Home Course Features Forest Oaks Forges Forward: New ownership group pumping new life into former PGA Tour stop   

Forest Oaks Forges Forward: New ownership group pumping new life into former PGA Tour stop   

by Jay Allred

 

By David Droschak 

Why this time? Why, after eight management firms since the Wyndham Championship left in 2007, is Forest Oaks Country Club ready to become a major player again in the Triad golf market?

For starters, there is a new ownership group after nearly three decades. In late August, Guilford Development Group purchased the club from longtime course owner Tadashi Hattori of Tokyo-based Nisshin Corp for $1.2 million. That in itself gives the club a local voice in decisions and more skin in the game.

“When the professional tournament moved the interest from the ownership was no longer there. And they were vocal about it, too. They asked for the club to be closed multiple times,” said Geoff Dail of the new management team of Dail Miller Golf LLC.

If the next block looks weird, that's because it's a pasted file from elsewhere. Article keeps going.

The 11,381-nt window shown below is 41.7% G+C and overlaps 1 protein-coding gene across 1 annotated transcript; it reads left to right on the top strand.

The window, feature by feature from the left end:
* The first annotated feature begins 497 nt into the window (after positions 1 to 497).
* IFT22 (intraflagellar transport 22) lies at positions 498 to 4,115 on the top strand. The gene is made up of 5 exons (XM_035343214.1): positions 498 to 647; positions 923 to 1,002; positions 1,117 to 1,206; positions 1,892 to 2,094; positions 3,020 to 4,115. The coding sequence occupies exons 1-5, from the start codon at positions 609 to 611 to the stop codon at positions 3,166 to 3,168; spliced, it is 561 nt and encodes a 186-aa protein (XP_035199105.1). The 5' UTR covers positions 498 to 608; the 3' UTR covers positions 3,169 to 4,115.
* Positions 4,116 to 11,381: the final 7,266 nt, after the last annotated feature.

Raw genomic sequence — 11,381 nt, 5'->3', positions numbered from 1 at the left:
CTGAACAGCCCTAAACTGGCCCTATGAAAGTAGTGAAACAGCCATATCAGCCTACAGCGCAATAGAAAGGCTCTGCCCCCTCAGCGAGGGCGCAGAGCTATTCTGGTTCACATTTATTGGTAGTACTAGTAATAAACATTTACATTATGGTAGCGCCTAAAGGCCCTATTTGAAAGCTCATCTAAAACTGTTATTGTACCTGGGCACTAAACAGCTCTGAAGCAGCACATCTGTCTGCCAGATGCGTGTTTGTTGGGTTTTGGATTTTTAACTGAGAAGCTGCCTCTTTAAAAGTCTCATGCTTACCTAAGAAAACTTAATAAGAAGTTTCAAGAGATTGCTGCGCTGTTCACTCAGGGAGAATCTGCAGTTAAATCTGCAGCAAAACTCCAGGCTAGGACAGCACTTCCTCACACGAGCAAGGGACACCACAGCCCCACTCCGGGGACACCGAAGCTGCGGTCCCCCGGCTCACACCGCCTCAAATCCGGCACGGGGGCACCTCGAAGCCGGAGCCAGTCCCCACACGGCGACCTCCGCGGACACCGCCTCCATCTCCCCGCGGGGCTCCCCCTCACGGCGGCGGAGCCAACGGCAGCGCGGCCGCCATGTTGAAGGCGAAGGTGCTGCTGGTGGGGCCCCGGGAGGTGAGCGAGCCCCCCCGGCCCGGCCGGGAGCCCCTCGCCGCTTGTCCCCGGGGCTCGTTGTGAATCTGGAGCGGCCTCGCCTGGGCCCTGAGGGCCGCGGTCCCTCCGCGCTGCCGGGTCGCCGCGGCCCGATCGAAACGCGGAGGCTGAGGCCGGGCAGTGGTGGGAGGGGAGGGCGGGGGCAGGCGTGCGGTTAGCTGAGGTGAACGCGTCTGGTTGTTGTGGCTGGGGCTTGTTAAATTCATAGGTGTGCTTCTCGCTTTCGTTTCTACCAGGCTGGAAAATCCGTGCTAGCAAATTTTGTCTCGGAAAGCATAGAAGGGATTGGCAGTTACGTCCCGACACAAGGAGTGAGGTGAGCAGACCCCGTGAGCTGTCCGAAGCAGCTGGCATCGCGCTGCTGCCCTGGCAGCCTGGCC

Dail, grew up a wedge away from the Forest Oaks clubhouse and whose parents still live in the neighborhood, has a background in turf and began working at the club as a high school teenager. Meanwhile, Anthony Miller has served as the head golf pro and also a stint as general manager at Forest Oaks since 2005.

Once again, they have skin in the game.

“We’ve both been through all of these other management companies,” Miller said. “The new ownership group did their homework and had heard about us. It just seemed to make sense that instead of having another company come in and manage it again that we’ve really got the boots on the ground, that we’ve been the ones who have actually been managing it and had been through and ins-and-outs of all of them. Geoff and I thought, ‘Why don’t we do this instead of working for someone else?’”

So Dail Miller Golf was formed. The new firm also has local courses Meadowlands and Oak Valley as golf agronomic management clients.

“I don’t want to stain anyone who has been at Forest Oaks and tried to make it work but I guess the way I would put it is some of these (management) companies that came in just thought that a PGA Tour event was here for 30 years that surely the place can work, and they got in and they found out the struggle of the business,” Miller said.